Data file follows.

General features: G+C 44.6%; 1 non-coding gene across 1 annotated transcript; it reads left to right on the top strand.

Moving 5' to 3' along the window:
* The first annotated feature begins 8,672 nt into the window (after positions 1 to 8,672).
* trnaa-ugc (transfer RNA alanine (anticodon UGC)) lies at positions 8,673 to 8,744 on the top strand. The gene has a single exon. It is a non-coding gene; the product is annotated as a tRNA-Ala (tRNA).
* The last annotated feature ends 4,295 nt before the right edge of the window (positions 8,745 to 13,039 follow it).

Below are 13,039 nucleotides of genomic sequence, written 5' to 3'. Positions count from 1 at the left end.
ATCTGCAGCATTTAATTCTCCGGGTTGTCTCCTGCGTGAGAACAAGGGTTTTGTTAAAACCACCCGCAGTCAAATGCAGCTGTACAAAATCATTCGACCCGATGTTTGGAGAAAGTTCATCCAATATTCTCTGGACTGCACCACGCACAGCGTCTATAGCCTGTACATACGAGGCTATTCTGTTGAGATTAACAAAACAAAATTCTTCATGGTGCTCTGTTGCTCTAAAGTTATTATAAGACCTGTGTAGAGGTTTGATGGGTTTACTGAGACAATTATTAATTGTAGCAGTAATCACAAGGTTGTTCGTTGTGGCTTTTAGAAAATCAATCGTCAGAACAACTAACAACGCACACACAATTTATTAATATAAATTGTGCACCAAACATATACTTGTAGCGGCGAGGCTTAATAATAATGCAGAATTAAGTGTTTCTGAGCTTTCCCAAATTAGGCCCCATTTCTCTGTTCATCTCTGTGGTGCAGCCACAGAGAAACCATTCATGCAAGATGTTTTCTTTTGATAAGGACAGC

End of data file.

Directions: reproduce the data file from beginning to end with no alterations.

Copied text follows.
General features: G+C 44.6%; 1 non-coding gene across 1 annotated transcript; it reads left to right on the top strand.

Moving 5' to 3' along the window:
* The first annotated feature begins 8,672 nt into the window (after positions 1 to 8,672).
* trnaa-ugc (transfer RNA alanine (anticodon UGC)) lies at positions 8,673 to 8,744 on the top strand. The gene has a single exon. It is a non-coding gene; the product is annotated as a tRNA-Ala (tRNA).
* The last annotated feature ends 4,295 nt before the right edge of the window (positions 8,745 to 13,039 follow it).

Below are 13,039 nucleotides of genomic sequence, written 5' to 3'. Positions count from 1 at the left end.
ATCTGCAGCATTTAATTCTCCGGGTTGTCTCCTGCGTGAGAACAAGGGTTTTGTTAAAACCACCCGCAGTCAAATGCAGCTGTACAAAATCATTCGACCCGATGTTTGGAGAAAGTTCATCCAATATTCTCTGGACTGCACCACGCACAGCGTCTATAGCCTGTACATACGAGGCTATTCTGTTGAGATTAACAAAACAAAATTCTTCATGGTGCTCTGTTGCTCTAAAGTTATTATAAGACCTGTGTAGAGGTTTGATGGGTTTACTGAGACAATTATTAATTGTAGCAGTAATCACAAGGTTGTTCGTTGTGGCTTTTAGAAAATCAATCGTCAGAACAACTAACAACGCACACACAATTTATTAATATAAATTGTGCACCAAACATATACTTGTAGCGGCGAGGCTTAATAATAATGCAGAATTAAGTGTTTCTGAGCTTTCCCAAATTAGGCCCCATTTCTCTGTTCATCTCTGTGGTGCAGCCACAGAGAAACCATTCATGCAAGATGTTTTCTTTTGATAAGGACAGC